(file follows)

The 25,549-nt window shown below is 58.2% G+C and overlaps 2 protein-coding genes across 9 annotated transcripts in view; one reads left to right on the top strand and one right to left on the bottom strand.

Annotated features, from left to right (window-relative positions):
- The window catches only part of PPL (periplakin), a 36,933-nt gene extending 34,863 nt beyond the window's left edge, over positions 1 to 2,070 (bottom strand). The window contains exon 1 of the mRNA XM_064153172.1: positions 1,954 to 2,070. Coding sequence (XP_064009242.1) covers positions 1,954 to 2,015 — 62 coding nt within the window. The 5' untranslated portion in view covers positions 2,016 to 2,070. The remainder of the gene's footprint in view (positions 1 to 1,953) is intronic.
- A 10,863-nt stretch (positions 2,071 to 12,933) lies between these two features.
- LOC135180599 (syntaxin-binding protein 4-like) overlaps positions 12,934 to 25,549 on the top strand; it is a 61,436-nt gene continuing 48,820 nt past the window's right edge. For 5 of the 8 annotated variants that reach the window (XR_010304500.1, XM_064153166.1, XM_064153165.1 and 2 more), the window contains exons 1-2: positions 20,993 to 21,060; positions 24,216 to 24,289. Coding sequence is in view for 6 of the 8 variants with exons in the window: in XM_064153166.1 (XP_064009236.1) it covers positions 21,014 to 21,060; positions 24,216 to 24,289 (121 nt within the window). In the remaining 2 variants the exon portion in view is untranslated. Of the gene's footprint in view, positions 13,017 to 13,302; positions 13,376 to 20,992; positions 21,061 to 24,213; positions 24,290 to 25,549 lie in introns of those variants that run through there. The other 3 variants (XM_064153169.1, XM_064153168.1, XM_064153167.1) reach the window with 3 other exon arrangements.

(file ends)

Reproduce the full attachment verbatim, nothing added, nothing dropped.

The 25,549-nt window shown below is 58.2% G+C and overlaps 2 protein-coding genes across 9 annotated transcripts in view; one reads left to right on the top strand and one right to left on the bottom strand.

Annotated features, from left to right (window-relative positions):
- The window catches only part of PPL (periplakin), a 36,933-nt gene extending 34,863 nt beyond the window's left edge, over positions 1 to 2,070 (bottom strand). The window contains exon 1 of the mRNA XM_064153172.1: positions 1,954 to 2,070. Coding sequence (XP_064009242.1) covers positions 1,954 to 2,015 — 62 coding nt within the window. The 5' untranslated portion in view covers positions 2,016 to 2,070. The remainder of the gene's footprint in view (positions 1 to 1,953) is intronic.
- A 10,863-nt stretch (positions 2,071 to 12,933) lies between these two features.
- LOC135180599 (syntaxin-binding protein 4-like) overlaps positions 12,934 to 25,549 on the top strand; it is a 61,436-nt gene continuing 48,820 nt past the window's right edge. For 5 of the 8 annotated variants that reach the window (XR_010304500.1, XM_064153166.1, XM_064153165.1 and 2 more), the window contains exons 1-2: positions 20,993 to 21,060; positions 24,216 to 24,289. Coding sequence is in view for 6 of the 8 variants with exons in the window: in XM_064153166.1 (XP_064009236.1) it covers positions 21,014 to 21,060; positions 24,216 to 24,289 (121 nt within the window). In the remaining 2 variants the exon portion in view is untranslated. Of the gene's footprint in view, positions 13,017 to 13,302; positions 13,376 to 20,992; positions 21,061 to 24,213; positions 24,290 to 25,549 lie in introns of those variants that run through there. The other 3 variants (XM_064153169.1, XM_064153168.1, XM_064153167.1) reach the window with 3 other exon arrangements.